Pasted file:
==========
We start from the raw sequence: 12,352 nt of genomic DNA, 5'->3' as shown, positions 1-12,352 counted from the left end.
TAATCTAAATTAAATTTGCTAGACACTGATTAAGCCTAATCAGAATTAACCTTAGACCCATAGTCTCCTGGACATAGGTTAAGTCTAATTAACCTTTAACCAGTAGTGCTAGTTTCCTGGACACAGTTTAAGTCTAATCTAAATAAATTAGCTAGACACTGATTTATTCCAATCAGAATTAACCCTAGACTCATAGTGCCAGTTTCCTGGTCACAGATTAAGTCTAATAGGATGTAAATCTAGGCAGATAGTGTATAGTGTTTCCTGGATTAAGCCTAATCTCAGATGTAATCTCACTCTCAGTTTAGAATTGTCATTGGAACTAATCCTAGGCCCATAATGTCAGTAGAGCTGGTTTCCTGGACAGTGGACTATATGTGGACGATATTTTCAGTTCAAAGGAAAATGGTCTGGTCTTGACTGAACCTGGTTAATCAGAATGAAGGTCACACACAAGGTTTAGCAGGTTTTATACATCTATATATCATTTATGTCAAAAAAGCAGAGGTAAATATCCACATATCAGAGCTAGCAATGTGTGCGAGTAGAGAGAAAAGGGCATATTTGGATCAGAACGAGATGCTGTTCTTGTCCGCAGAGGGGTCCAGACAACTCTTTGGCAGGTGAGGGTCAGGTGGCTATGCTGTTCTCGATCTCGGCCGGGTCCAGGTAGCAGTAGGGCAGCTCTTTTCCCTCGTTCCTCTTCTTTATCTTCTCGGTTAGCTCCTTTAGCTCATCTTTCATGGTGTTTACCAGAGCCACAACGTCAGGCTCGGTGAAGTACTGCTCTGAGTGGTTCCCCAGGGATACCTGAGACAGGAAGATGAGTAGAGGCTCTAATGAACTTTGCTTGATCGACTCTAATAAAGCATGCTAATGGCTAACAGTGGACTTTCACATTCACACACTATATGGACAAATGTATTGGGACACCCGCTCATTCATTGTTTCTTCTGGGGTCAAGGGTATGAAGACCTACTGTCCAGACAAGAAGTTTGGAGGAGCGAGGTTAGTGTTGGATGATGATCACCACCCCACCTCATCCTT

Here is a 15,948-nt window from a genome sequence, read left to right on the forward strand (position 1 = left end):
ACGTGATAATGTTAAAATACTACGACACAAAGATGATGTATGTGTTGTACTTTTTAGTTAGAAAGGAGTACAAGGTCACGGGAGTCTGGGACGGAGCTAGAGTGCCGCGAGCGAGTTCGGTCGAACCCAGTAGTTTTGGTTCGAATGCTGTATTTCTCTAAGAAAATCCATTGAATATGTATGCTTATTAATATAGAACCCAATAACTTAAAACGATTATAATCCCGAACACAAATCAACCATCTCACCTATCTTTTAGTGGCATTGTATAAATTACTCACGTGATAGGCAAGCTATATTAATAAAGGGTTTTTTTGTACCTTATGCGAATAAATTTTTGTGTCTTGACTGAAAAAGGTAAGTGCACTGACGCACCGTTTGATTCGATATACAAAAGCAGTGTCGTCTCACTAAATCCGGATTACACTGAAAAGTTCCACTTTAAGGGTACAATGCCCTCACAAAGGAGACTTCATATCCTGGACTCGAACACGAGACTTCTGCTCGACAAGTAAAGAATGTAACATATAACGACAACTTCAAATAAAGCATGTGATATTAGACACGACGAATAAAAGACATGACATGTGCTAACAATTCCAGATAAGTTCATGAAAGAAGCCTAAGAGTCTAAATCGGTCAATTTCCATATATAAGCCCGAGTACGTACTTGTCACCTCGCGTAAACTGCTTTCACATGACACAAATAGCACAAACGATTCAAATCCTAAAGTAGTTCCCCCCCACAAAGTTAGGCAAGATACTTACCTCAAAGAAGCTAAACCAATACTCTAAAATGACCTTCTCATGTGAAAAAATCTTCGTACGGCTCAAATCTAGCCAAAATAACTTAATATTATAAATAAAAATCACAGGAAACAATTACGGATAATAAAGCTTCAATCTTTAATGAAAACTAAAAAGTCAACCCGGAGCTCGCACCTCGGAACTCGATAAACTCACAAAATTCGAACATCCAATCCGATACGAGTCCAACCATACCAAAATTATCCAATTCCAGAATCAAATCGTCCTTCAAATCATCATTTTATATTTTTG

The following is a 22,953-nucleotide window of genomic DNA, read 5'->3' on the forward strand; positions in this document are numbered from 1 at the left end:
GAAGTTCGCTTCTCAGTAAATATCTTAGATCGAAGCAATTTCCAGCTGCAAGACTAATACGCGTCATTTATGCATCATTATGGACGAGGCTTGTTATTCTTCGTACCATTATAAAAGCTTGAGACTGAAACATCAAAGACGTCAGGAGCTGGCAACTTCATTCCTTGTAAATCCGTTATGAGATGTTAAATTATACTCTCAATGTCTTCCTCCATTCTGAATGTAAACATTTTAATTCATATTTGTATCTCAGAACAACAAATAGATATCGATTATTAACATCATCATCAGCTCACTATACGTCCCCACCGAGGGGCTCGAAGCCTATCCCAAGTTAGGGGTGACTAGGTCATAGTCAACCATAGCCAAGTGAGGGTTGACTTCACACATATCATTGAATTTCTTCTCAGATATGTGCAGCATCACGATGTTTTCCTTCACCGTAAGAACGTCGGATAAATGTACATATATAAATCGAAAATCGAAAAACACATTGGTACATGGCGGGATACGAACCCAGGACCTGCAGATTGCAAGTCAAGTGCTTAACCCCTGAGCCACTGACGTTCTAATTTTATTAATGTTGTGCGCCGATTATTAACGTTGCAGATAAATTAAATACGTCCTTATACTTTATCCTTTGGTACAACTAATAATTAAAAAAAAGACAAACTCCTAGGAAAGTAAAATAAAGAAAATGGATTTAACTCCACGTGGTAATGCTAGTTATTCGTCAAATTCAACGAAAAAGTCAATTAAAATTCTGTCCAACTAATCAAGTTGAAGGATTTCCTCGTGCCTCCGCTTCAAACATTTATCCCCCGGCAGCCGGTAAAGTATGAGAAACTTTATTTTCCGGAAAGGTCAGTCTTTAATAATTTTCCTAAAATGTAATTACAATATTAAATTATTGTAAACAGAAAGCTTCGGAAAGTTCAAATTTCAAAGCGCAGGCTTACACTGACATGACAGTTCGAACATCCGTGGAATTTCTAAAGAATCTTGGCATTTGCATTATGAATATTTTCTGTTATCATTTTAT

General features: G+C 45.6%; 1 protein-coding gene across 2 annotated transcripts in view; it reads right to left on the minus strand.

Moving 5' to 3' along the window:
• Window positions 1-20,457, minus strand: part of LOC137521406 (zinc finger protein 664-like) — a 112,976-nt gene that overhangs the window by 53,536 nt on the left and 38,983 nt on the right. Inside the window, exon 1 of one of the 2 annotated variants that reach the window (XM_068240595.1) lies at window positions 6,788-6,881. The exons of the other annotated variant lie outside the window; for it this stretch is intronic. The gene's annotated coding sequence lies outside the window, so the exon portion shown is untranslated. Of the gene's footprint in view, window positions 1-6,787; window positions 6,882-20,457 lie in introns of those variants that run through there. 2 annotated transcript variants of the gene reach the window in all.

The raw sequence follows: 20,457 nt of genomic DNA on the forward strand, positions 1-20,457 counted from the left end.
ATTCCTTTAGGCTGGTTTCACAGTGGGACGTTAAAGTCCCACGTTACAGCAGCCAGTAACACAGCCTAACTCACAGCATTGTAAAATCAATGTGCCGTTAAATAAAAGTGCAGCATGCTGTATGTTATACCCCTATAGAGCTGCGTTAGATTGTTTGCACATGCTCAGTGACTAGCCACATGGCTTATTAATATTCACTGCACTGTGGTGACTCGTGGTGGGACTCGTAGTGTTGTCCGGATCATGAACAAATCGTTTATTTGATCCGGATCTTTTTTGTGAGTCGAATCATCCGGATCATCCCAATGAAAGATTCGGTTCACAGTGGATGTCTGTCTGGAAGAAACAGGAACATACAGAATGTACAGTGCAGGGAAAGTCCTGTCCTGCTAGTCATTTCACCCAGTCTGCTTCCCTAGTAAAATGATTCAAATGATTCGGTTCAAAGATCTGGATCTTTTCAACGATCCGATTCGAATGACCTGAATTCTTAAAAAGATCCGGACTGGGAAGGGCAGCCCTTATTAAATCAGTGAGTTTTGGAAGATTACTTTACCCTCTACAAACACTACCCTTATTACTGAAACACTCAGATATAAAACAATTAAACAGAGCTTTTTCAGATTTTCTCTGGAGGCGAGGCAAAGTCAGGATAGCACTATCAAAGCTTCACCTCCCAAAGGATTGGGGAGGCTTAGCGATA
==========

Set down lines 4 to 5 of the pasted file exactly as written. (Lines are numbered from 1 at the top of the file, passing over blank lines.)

ACGTGATAATGTTAAAATACTACGACACAAAGATGATGTATGTGTTGTACTTTTTAGTTAGAAAGGAGTACAAGGTCACGGGAGTCTGGGACGGAGCTAGAGTGCCGCGAGCGAGTTCGGTCGAACCCAGTAGTTTTGGTTCGAATGCTGTATTTCTCTAAGAAAATCCATTGAATATGTATGCTTATTAATATAGAACCCAATAACTTAAAACGATTATAATCCCGAACACAAATCAACCATCTCACCTATCTTTTAGTGGCATTGTATAAATTACTCACGTGATAGGCAAGCTATATTAATAAAGGGTTTTTTTGTACCTTATGCGAATAAATTTTTGTGTCTTGACTGAAAAAGGTAAGTGCACTGACGCACCGTTTGATTCGATATACAAAAGCAGTGTCGTCTCACTAAATCCGGATTACACTGAAAAGTTCCACTTTAAGGGTACAATGCCCTCACAAAGGAGACTTCATATCCTGGACTCGAACACGAGACTTCTGCTCGACAAGTAAAGAATGTAACATATAACGACAACTTCAAATAAAGCATGTGATATTAGACACGACGAATAAAAGACATGACATGTGCTAACAATTCCAGATAAGTTCATGAAAGAAGCCTAAGAGTCTAAATCGGTCAATTTCCATATATAAGCCCGAGTACGTACTTGTCACCTCGCGTAAACTGCTTTCACATGACACAAATAGCACAAACGATTCAAATCCTAAAGTAGTTCCCCCCCACAAAGTTAGGCAAGATACTTACCTCAAAGAAGCTAAACCAATACTCTAAAATGACCTTCTCATGTGAAAAAATCTTCGTACGGCTCAAATCTAGCCAAAATAACTTAATATTATAAATAAAAATCACAGGAAACAATTACGGATAATAAAGCTTCAATCTTTAATGAAAACTAAAAAGTCAACCCGGAGCTCGCACCTCGGAACTCGATAAACTCACAAAATTCGAACATCCAATCCGATACGAGTCCAACCATACCAAAATTATCCAATTCCAGAATCAAATCGTCCTTCAAATCATCATTTTATATTTTTG

The following is a 22,953-nucleotide window of genomic DNA, read 5'->3' on the forward strand; positions in this document are numbered from 1 at the left end: